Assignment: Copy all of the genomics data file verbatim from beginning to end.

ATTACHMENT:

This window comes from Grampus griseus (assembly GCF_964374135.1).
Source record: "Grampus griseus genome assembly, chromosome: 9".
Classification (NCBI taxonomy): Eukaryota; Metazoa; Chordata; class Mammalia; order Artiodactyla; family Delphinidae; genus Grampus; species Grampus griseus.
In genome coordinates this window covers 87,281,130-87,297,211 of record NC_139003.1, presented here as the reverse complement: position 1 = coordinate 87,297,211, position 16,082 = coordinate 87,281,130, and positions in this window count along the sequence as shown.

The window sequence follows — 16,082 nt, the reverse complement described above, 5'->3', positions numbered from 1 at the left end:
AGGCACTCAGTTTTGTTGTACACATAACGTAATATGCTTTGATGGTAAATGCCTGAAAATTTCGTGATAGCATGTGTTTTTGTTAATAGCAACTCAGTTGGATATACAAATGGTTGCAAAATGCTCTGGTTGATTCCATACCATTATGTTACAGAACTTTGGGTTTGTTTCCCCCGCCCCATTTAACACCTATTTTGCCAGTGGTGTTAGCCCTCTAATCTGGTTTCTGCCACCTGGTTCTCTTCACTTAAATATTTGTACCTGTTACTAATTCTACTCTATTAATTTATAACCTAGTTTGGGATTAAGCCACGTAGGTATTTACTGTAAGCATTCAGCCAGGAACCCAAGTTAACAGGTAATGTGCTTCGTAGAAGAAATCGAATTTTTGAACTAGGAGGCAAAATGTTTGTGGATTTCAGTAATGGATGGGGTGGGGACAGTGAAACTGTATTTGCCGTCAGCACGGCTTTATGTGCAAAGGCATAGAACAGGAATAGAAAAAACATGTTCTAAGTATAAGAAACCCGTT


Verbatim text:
This window comes from Grampus griseus (assembly GCF_964374135.1).
Source record: "Grampus griseus genome assembly, chromosome: 9".
Classification (NCBI taxonomy): Eukaryota; Metazoa; Chordata; class Mammalia; order Artiodactyla; family Delphinidae; genus Grampus; species Grampus griseus.
In genome coordinates this window covers 87,281,130-87,297,211 of record NC_139003.1, presented here as the reverse complement: position 1 = coordinate 87,297,211, position 16,082 = coordinate 87,281,130, and positions in this window count along the sequence as shown.

The window sequence follows — 16,082 nt, the reverse complement described above, 5'->3', positions numbered from 1 at the left end:
AGGCACTCAGTTTTGTTGTACACATAACGTAATATGCTTTGATGGTAAATGCCTGAAAATTTCGTGATAGCATGTGTTTTTGTTAATAGCAACTCAGTTGGATATACAAATGGTTGCAAAATGCTCTGGTTGATTCCATACCATTATGTTACAGAACTTTGGGTTTGTTTCCCCCGCCCCATTTAACACCTATTTTGCCAGTGGTGTTAGCCCTCTAATCTGGTTTCTGCCACCTGGTTCTCTTCACTTAAATATTTGTACCTGTTACTAATTCTACTCTATTAATTTATAACCTAGTTTGGGATTAAGCCACGTAGGTATTTACTGTAAGCATTCAGCCAGGAACCCAAGTTAACAGGTAATGTGCTTCGTAGAAGAAATCGAATTTTTGAACTAGGAGGCAAAATGTTTGTGGATTTCAGTAATGGATGGGGTGGGGACAGTGAAACTGTATTTGCCGTCAGCACGGCTTTATGTGCAAAGGCATAGAACAGGAATAGAAAAAACATGTTCTAAGTATAAGAAACCCGTT